By TIM REYNOLDS
MIAMI (AP) — Dwyane Wade still has every hope of finishing his NBA career in the same manner that it began, wearing a Miami Heat uniform.
That's the good news for Heat fans.
Now comes the tough part — Wade and the team figuring out how to make that a reality. It took a $20 million contract this past season to keep the relationship going for a 13th year; it won't come cheap this time either. While it's obvious that being a free agent means Wade will have opportunities with other clubs, and he is more than prepared to listen — as was the case last year — his ideal scenario remains staying put.
"Hopefully, if everything goes well this summer for this organization and for myself, we'll give ourselves another chance," Wade told The Associated Press before leaving for vacation.
He has had talks with the Heat already, since they didn't have to wait for July 1 to engage with their own players. Miami will also be busy trying to retain Hassan Whiteside and lure Kevin Durant, but keeping Wade is also very high on Heat President Pat Riley's list of offseason priorities.
The Heat know what Wade wants in terms of money and roster; in turn, Wade has a general sense of how the team will proceed when the league's annual player shopping spree opens at 12:01 a.m. Friday. And the team's social media accounts Tuesday were clearly trying to appeal to Wade, posting videos, quotes and stats that all paid tribute to what he did this past season when he averaged 19 points and 4.6 assists in what was another All-Star campaign.
"We've had a few down years out of my 13 years here but for the most part we stay pretty competitive and we stay pretty darn close," Wade said. "With the right moves and the right acquisitions, we can put ourselves right in the conversation."
It's going to be an extremely difficult few days for the Heat, who again will have to work to keep the face of the franchise — after all, Miami is often called Wade County — in red, white and black for at least one more season. Heat fans were frenzied by the prospect of losing him a year ago, and Wade said many times this season that he wanted to continue playing in Miami for the rest of his career.
But now it's decision time.
The 34-year-old Wade could leave, without question. So could Udonis Haslem, who like Wade has spent all 13 of his seasons in Miami. They would rather stay, though if the money isn't to their liking, either or both could feel like their hands are forced to go elsewhere. And Wade most certainly wants Haslem back, even if that's in the very limited role he's had in recent seasons.
About 25 percent of Miami's salary cap space for next season is allotted to Chris Bosh's contract, though there remains no guarantee that he will be cleared to play after his last two seasons ended at the All-Star break because of blood clots. Bosh has remained silent about his future, and the team hasn't offered any specifics on his condition or prognosis.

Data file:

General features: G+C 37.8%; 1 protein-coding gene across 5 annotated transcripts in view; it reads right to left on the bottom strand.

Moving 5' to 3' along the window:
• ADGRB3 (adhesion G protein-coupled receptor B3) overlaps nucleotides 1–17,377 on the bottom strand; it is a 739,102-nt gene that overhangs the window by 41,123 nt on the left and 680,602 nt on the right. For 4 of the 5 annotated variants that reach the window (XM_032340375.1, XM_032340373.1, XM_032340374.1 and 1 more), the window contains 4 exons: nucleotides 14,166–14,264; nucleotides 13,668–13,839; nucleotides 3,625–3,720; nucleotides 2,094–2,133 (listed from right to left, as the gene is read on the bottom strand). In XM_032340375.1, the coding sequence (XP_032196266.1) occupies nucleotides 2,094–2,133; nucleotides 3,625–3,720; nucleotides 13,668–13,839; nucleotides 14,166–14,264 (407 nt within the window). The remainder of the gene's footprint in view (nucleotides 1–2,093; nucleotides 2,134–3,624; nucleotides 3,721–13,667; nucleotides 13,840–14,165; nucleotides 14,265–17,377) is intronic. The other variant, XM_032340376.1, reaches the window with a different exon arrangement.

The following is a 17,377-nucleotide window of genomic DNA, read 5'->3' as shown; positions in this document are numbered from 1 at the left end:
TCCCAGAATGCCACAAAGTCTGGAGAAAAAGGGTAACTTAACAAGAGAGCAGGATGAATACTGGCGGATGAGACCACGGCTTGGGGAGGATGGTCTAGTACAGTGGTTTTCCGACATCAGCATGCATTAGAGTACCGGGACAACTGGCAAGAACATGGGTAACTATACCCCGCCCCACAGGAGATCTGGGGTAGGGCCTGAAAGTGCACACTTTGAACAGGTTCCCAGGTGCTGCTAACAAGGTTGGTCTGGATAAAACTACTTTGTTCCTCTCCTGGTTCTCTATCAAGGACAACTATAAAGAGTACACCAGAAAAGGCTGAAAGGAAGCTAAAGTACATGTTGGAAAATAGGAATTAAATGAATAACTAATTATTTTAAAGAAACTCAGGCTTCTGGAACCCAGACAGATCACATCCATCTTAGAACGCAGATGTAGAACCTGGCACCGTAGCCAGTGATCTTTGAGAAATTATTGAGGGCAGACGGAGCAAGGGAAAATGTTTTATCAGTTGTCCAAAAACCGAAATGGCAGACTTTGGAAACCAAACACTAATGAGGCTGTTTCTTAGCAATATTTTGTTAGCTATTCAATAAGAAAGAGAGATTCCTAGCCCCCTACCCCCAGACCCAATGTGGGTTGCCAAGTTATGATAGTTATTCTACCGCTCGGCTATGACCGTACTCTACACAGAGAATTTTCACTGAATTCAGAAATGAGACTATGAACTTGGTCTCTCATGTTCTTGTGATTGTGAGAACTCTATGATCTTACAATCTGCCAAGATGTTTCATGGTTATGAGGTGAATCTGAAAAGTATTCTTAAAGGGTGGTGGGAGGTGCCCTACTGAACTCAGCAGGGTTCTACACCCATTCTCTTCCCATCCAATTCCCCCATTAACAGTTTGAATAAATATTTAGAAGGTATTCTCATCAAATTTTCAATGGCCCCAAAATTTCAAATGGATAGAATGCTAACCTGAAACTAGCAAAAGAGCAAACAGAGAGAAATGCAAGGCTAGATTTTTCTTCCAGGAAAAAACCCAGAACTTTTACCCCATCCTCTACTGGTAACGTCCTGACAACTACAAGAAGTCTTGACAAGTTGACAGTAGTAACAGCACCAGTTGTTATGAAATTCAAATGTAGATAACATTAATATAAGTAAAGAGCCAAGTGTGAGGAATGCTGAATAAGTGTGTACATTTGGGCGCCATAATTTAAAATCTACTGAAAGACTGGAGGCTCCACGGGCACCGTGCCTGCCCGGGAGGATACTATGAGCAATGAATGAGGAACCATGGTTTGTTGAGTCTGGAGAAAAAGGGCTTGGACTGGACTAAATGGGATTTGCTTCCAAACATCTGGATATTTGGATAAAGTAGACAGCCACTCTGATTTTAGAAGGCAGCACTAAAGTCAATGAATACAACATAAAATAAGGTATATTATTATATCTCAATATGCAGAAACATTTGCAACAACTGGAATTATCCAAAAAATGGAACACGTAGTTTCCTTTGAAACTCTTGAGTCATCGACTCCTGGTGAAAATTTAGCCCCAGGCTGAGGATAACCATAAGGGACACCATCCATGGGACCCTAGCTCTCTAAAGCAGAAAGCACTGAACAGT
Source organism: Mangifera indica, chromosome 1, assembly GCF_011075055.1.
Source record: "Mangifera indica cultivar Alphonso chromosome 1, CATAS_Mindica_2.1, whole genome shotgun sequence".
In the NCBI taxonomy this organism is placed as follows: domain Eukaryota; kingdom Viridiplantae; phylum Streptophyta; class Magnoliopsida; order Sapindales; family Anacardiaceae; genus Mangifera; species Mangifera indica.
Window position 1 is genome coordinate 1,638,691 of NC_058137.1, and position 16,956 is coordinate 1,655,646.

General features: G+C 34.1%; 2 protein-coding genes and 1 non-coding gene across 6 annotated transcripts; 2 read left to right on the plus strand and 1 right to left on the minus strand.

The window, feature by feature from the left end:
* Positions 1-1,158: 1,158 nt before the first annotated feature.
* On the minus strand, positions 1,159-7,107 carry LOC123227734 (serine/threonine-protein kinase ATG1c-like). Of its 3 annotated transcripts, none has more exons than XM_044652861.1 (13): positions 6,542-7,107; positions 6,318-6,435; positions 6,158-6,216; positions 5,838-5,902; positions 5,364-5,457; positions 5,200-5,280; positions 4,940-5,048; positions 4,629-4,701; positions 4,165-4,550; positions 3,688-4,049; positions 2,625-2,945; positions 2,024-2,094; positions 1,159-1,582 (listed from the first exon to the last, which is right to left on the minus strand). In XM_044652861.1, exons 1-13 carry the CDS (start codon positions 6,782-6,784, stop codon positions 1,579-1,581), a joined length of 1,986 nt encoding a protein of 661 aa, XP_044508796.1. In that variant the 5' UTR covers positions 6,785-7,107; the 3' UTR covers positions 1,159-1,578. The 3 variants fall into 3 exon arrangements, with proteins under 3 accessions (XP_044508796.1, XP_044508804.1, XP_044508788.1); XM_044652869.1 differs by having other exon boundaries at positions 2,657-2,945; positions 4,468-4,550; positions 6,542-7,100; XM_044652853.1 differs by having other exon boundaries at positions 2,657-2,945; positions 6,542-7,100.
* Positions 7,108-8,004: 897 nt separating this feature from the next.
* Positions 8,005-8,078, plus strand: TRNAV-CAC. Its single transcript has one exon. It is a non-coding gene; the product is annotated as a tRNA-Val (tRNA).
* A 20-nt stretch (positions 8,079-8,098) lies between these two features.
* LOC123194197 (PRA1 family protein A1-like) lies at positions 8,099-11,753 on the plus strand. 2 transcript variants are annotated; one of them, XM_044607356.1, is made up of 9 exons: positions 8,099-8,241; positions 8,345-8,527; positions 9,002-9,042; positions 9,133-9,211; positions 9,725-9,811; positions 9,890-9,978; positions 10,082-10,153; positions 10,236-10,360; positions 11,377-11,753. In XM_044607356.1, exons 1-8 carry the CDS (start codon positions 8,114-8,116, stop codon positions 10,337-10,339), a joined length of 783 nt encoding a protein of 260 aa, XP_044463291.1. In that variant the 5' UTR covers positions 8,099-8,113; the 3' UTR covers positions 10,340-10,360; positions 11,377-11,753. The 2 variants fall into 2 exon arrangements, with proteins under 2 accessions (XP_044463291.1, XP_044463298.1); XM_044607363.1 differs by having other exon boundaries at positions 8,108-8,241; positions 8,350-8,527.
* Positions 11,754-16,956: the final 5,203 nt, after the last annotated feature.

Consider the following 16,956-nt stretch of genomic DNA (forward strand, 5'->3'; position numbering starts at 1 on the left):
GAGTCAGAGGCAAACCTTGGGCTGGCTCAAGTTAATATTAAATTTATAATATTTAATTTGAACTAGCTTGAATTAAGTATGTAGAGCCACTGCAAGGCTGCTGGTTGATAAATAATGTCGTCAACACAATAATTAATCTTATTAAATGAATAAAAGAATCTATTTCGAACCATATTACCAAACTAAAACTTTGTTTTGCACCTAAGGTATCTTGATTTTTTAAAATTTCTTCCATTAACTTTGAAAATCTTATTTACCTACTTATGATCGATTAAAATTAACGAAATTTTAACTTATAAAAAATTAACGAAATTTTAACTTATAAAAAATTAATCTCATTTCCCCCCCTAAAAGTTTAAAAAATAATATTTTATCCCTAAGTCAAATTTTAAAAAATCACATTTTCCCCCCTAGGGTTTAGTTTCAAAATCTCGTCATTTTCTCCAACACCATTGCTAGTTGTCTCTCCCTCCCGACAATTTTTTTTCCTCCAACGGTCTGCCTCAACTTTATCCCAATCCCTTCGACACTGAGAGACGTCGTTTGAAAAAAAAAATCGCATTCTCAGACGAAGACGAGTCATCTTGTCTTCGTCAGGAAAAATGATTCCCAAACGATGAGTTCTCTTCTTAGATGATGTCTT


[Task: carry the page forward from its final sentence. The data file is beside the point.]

Wade said he "100 percent" expects Bosh back.
"I have no doubt in my mind," Wade said. "I'm not a doctor. And even the people who are around, no one knows what Chris has gone through and how this is going to shake out. I hope that's back and doing it with me, doing it with UD, doing it with an organization that he won two championships in. I have no doubt in my mind that he's going to be back and he's going to be Chris Bosh."
Still, there's no chance that situation is resolved anytime soon. So it leads to one part of the multi-tiered conundrum for the Heat, who saw stock in Whiteside (who was hurt in the Eastern Conference semifinals and missed the last four games of that series in which Miami lost in seven games to Toronto) soar after Bosh's season ended at this year's break.
If Wade gets another $20 million deal, his salary along with Bosh would eat up about half of Miami's cap space. Wade knows the financial reality for the team, yet also knows his worth.
"It's going to be an interesting summer," Wade said.
That could sound ominous.
But then there's this: When asked what will drive him in his offseason workouts, Wade talked about Game 7 of the Toronto-Miami series — when the Heat got blown out.
"We didn't have Chris, we didn't have Hassan, but I wish I could have done more," Wade said. "That Game 7 is going to be in my mind. I want to be able to have more when that opportunity comes again. I want to be able to be in that moment and be able to overcome that Game 7."
There's also another Game 7 that will inspire Wade — the one where his former teammate and current vacation partner LeBron James led Cleveland past Golden State for this season's NBA title. Wade was there, and this season was the 11th consecutive year in which he's gone to the Finals, five of those as a player, the other six as a fan.
"I go as a competitor because I want to be there and I want to feel that atmosphere," Wade said. "I want to experience that and I want to envision myself on that podium again."
Time will tell if he gets there, and if he does, in what uniform.
(Copyright 2016 by The Associated Press. All Rights Reserved.)